...right now, but what is going to have tohappen in the future? For us to be successful is get death. That's to justgo start writing and contributing code and be rewarded by the protocol forcontriving come to the predica. So that's something that we're extremelyexcited about. We have some post coming out very shortly about some of ourthinking around. What are the right mechanisms to be doing that by so i'llleave that for the post, but it's the right call out time. It's very, veryimportant that we make this happy rainbow universe possible by fundingpeople around the world contusing every play request. I a forward to read those blockbustergoing to go to find those block posts and the previous ones made twitter com sa optimism. Pvc shouldhave the link to our medium to a description. Is the area optimism yeah?It should be in the description or optimism. Dot ia will definitely haveit. Yeah, okay, ottos. Both of those links were already in the descriptionof this of this video. So go down below and check him out. What about you guys? What do you? Whatdo you most excited like? What are you most excited about over the next yearlike? Where do you see this stuff going? What what? What is your optimistic? Sorry to use the word viewof what etherium looks like over the nextyear, because it can go in a lot of different directions? And i don't knowwhat most people think john. You first shit yeah, i mean broadly, i don't know howhow well this ties into yeah it does so. So i think, like thething i think a lot about is is like instead of saying cross chain, i'mstarting to think in terms of like cross do main more and more and a bitof a almost like a melting away of the idea of layers. So i anticipate a future where it's, like you thinkless about, like in my in the sense of like moving from l, one to l, two andmore just like moving from one roll up to another roll up to you know like a cosmos zone or potentially, what is a pokaia chainlike i and then, and then also between thecerium and the therium shar its like. I see, there's going to be some weirdmental models and user experience, flows and security challenges aroundthese. These different domains that aredropping up and that's going to be really fun. No, it's not fun. We'vebeen spending a good portion of our time, trying to figure this out atstatus to try and make an interface that works in this world. Okay, so likeas a security guy, that's amused by when things break. Okay, that's abetter way of war, t yeah, sorry, sorry for the people thatactually have to use it and a that's my answer. I agree. Ben oh man, i'm going to sound like a totaleat, show right now, but i am pretty excited for p one: five, five, nine!That's not like! That's not like a bag! Holler thing! That's a use! It in our protocol. Thing likeyeah, be one five, five, nine and having this access to this base feed.That will basically tell you like what is the opportunity cause for a minor tocensor transaction? I think is going to be super super valuable for lay or twoprotocols from just from a future information perspective beingable to predict a little better than you previously good yeah, and we'regoing to be able to do better as well on basically the economics of thesechallenges,...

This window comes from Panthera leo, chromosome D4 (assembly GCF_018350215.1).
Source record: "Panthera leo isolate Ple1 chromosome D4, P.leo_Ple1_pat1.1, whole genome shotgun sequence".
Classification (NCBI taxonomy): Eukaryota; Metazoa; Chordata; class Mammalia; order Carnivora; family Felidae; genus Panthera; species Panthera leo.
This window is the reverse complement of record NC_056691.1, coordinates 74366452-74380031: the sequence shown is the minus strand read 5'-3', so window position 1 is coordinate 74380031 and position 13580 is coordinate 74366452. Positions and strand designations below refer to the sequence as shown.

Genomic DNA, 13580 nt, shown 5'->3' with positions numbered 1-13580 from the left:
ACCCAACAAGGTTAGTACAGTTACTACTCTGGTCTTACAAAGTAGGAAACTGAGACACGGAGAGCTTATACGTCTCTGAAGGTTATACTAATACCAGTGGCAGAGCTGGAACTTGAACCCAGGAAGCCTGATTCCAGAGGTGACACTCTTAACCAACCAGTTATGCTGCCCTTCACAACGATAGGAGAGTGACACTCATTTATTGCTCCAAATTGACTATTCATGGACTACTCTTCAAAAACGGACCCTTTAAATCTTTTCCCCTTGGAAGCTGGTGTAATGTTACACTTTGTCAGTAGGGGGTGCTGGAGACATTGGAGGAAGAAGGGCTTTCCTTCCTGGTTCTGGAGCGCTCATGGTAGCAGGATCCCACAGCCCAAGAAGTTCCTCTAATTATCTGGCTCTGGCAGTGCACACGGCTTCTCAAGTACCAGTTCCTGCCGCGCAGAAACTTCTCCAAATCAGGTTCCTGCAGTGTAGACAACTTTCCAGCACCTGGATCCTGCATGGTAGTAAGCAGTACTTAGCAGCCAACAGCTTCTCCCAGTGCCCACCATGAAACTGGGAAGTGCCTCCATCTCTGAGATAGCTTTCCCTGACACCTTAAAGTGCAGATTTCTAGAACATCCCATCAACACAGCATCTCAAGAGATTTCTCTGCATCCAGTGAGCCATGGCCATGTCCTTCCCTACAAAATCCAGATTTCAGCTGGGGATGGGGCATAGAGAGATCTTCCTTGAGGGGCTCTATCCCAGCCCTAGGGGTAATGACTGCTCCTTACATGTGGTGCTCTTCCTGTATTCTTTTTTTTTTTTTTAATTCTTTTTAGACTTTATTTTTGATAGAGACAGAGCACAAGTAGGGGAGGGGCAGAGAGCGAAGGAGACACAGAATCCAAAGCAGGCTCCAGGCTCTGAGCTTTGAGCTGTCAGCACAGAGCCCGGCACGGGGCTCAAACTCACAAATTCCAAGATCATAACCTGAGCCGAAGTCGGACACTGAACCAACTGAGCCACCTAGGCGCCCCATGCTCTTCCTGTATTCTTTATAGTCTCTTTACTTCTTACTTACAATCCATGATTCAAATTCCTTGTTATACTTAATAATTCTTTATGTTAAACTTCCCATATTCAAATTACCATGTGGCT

...because right now, it's kind of hard todenominate, a challenge which is a bond which is met to recoup the gas cost ofa challenge, because this is just like a hard problem. So i think we'll startto see things while, even in the extreme, i think we'll see really coolsynthetic assets being built around the base price but yeah. This is a kind of this kindof like a boring technical answer, but being able to economically price bondsbetter for roll up, as can be super, do break that down, and i put the quotefor you oblig guys. I appreciate it just hitting over an hour. I think wecould go for another one if i really wanted to, but gus have to have you that one and texcome on show thanks having, as is awesome, that'sgreat. I.